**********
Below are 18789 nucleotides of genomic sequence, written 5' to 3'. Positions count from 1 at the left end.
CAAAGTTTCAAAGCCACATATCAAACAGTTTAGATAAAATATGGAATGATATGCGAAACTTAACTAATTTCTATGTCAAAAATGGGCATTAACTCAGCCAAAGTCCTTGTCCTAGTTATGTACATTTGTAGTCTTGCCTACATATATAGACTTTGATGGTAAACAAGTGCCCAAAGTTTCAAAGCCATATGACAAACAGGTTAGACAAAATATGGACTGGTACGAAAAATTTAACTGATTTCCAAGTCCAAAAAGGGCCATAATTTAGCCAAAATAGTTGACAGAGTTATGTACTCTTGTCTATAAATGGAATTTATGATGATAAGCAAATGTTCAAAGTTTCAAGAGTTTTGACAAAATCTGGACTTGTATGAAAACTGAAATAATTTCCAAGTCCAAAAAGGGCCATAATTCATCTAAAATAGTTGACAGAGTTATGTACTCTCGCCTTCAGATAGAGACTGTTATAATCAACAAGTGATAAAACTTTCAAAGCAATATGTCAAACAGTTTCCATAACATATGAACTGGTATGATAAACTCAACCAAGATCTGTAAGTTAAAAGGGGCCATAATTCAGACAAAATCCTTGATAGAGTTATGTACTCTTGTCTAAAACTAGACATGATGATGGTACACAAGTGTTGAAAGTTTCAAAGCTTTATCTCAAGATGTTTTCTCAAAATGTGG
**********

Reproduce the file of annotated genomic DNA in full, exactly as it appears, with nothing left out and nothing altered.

Below are 18789 nucleotides of genomic sequence, written 5' to 3'. Positions count from 1 at the left end.
CAAAGTTTCAAAGCCACATATCAAACAGTTTAGATAAAATATGGAATGATATGCGAAACTTAACTAATTTCTATGTCAAAAATGGGCATTAACTCAGCCAAAGTCCTTGTCCTAGTTATGTACATTTGTAGTCTTGCCTACATATATAGACTTTGATGGTAAACAAGTGCCCAAAGTTTCAAAGCCATATGACAAACAGGTTAGACAAAATATGGACTGGTACGAAAAATTTAACTGATTTCCAAGTCCAAAAAGGGCCATAATTTAGCCAAAATAGTTGACAGAGTTATGTACTCTTGTCTATAAATGGAATTTATGATGATAAGCAAATGTTCAAAGTTTCAAGAGTTTTGACAAAATCTGGACTTGTATGAAAACTGAAATAATTTCCAAGTCCAAAAAGGGCCATAATTCATCTAAAATAGTTGACAGAGTTATGTACTCTCGCCTTCAGATAGAGACTGTTATAATCAACAAGTGATAAAACTTTCAAAGCAATATGTCAAACAGTTTCCATAACATATGAACTGGTATGATAAACTCAACCAAGATCTGTAAGTTAAAAGGGGCCATAATTCAGACAAAATCCTTGATAGAGTTATGTACTCTTGTCTAAAACTAGACATGATGATGGTACACAAGTGTTGAAAGTTTCAAAGCTTTATCTCAAGATGTTTTCTCAAAATGTGG